I've waffled on for so long I've forgotten what kind of picture I should put at the bottom of this post. What the hell, it'll probably feature tits in some form. Let's see: Germany, Tax, Happiness, Car Park Tricks. I'll see what Google comes up with…

This second picture is not of a car park meter, but of a prostitutes' tax meter in Bonn. They have to pay €6 a night for using public streets. Worth a look on the internet. Made by Siemens by the way , you know…

Saturday, 16 June 2012

Bayreuth 2012

It's that time of year, again. The time when I sit in a departure lounge in Toulouse Blagnac Airport, waiting for a flight to Munich before jumping in a hire car to drive to Bayreuth, where I'll be spending the whole summer. Wall-to-wall Wagner is never a bad thing; the quality of the music never palls and spending ten weeks of the year in a pastoral environment where nothing wakes you at night is a joy. In Toulouse, meanwhile, we've discovered an epidemic of fleas; the loony woman upstairs with her zoo has basically infested the whole building. She admitted it was her animals but offered nothing in the way of an apology, just suggesting that we try drowning them. Yes, they truly walk among us.

Anyhow, we'll be boarding soon and I've only got 15 minutes of free wi-fi, so I'll use the rest of it trying to find a suitable picture.

Tuesday, 12 June 2012

Do we not like that?

Reading Le Figaro online the other day I was struck by the fact that every article is open for comments. This is a far cry from the British press which seems to cherry pick access to expression on its more inflammatory articles, presumably fearing that many of those opposed to uncontrolled, third world immigration and the ever-ambient terrorist threat might actually be able to vent their spleen from time to time. No such problem in France, but they keep dissenters under control differently…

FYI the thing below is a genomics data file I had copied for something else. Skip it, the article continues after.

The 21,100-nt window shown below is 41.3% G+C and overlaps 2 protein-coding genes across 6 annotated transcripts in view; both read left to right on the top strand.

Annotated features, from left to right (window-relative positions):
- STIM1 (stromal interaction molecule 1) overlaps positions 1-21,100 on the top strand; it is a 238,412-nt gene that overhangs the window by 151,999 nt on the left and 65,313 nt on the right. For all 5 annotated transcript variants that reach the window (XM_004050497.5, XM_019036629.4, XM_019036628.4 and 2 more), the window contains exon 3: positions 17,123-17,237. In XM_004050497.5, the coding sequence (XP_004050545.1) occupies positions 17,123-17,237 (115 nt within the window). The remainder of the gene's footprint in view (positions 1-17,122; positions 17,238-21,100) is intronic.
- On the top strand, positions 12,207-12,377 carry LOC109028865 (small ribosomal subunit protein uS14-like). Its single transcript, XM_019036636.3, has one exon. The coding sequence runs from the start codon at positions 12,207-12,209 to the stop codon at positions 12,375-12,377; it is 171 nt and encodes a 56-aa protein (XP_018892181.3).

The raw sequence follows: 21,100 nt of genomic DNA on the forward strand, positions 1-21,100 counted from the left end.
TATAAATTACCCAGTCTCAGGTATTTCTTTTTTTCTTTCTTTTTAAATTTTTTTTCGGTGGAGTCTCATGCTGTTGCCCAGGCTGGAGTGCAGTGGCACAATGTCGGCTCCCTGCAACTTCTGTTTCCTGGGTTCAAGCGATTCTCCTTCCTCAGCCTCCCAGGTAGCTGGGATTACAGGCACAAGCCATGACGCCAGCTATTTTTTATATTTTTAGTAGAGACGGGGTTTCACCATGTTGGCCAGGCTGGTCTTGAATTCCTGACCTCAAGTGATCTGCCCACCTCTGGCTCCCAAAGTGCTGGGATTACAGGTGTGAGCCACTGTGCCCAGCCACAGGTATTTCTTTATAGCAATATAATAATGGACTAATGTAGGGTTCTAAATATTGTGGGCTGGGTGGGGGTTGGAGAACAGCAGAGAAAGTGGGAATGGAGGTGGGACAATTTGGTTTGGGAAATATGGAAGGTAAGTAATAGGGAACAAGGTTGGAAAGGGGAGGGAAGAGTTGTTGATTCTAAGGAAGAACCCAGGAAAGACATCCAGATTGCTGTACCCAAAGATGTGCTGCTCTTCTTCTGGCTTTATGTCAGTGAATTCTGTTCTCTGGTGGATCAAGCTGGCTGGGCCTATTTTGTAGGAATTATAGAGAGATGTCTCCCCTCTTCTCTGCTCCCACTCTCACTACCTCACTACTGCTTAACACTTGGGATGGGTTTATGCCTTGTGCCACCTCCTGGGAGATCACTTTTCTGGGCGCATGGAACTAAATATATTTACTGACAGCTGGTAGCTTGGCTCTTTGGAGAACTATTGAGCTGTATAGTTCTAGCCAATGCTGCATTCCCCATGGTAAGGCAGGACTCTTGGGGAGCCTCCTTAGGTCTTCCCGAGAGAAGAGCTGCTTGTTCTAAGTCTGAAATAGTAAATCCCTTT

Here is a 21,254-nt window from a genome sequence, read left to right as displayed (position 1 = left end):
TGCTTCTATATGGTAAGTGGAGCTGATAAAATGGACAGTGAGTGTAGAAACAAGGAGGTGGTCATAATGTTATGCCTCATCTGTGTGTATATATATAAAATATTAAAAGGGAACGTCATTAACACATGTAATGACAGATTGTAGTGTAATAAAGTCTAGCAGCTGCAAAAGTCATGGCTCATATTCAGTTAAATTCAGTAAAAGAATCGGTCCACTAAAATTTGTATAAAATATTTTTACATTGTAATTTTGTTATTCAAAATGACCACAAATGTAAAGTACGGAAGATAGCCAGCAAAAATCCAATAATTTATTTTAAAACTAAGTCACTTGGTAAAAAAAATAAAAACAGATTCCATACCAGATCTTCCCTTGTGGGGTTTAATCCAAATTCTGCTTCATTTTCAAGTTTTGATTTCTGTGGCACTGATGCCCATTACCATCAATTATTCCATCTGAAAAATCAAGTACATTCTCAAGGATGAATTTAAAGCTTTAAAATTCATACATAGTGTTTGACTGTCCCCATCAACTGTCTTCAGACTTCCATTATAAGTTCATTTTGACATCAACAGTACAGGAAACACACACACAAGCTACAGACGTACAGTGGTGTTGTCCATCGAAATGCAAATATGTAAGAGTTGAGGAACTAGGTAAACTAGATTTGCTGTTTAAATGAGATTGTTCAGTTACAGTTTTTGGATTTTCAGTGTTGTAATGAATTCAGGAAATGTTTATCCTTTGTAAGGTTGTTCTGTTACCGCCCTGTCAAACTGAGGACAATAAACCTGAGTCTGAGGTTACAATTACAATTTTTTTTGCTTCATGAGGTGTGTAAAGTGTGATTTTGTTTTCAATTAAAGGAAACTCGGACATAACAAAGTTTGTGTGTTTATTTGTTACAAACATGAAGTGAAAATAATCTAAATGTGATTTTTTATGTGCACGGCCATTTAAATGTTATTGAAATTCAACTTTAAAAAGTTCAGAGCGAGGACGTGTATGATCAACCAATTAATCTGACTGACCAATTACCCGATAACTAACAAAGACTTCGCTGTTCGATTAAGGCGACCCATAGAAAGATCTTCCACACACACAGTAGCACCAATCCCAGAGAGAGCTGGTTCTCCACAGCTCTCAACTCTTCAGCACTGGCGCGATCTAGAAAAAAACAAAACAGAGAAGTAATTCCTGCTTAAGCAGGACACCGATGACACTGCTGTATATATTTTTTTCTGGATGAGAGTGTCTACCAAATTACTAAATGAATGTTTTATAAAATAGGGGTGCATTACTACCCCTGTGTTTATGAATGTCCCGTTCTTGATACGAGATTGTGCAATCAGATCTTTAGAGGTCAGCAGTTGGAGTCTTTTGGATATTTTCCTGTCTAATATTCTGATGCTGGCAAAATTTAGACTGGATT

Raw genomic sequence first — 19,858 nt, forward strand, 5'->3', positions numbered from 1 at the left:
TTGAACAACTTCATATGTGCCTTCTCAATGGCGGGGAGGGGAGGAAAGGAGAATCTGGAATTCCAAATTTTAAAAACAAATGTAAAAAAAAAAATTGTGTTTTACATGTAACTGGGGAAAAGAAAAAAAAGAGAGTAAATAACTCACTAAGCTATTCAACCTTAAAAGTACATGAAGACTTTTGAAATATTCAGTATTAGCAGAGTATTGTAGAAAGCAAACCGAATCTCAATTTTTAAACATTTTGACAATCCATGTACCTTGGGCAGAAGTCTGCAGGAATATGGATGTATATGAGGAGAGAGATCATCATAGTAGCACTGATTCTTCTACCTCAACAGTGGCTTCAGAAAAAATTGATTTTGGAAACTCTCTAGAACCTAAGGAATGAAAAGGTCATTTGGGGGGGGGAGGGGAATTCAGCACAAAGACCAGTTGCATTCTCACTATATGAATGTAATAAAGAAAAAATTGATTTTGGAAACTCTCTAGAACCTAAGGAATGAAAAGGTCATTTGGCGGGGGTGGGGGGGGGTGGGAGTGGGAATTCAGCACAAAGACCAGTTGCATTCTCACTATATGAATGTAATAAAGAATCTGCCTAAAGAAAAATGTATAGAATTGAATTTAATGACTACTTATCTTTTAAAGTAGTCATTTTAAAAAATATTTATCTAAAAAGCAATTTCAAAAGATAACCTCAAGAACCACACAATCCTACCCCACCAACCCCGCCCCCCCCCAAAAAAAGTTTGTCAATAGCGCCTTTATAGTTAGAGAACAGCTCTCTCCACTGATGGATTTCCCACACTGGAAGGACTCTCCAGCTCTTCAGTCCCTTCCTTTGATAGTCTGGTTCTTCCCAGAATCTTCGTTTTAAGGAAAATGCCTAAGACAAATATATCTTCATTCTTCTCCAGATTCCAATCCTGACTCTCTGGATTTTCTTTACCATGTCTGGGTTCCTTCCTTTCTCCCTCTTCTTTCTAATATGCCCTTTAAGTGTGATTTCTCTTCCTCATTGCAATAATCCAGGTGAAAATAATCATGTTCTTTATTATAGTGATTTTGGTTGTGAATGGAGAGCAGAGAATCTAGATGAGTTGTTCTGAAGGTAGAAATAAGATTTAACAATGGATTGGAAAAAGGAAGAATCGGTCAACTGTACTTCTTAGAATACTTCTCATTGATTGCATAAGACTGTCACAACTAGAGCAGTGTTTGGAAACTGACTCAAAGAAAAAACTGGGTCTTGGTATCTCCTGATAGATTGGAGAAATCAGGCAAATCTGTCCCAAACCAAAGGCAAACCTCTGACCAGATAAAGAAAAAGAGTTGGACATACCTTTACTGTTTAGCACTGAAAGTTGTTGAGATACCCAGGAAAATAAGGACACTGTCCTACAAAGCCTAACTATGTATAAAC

One of the more intriguing details on internet comments threads is seeing how many recommendations each comment gets. This is useful for taking the temperature of a particular subject. On French newspaper websites you'll never find this function; I'm sure they think it smacks of populism. Bearing in mind how recent talk radio and phone-ins are, here, and how resistant to giving the people a voice the broadcasters were (It's worth reading the autobiography of eminent French phone-in radio host, Jean-Jacques Bourdin) it's maybe no surprise that the country's august dailies draw the line at a sort of online street protest, looking down their nose, as they do, on any form of demagogy. Before voting in François 'Flanby' Hollande, one of the most demagogical presidents of all time, but that's another story.

So, the message is: Read, but Don't Touch. A bit like what you do when confronted by large breasts in a textualised tee-shirt.

Monday, 4 June 2012

Don't believe everything you read.

Am I alone in not wanting to read the papers, these days? If I do click on 'Telegraph' or 'Guardian' on my browser toolbar, I have an awful feeling in the pit of my stomach while the page loads that I'm about to read about the end of the world as we know it. The French press, which has done a passable impression of an ostrich at least since I'm lived here, is a little less depressing, but I don't need to read the papers to see what's going on in this country. It's fragile and it's worrying. Maybe that's why I've lost interest in everything outside of my blessed profession, which deals only in civilised art and beauty; it's a kind of self-protection. Sod this world and where it's going.

Saturday, 2 June 2012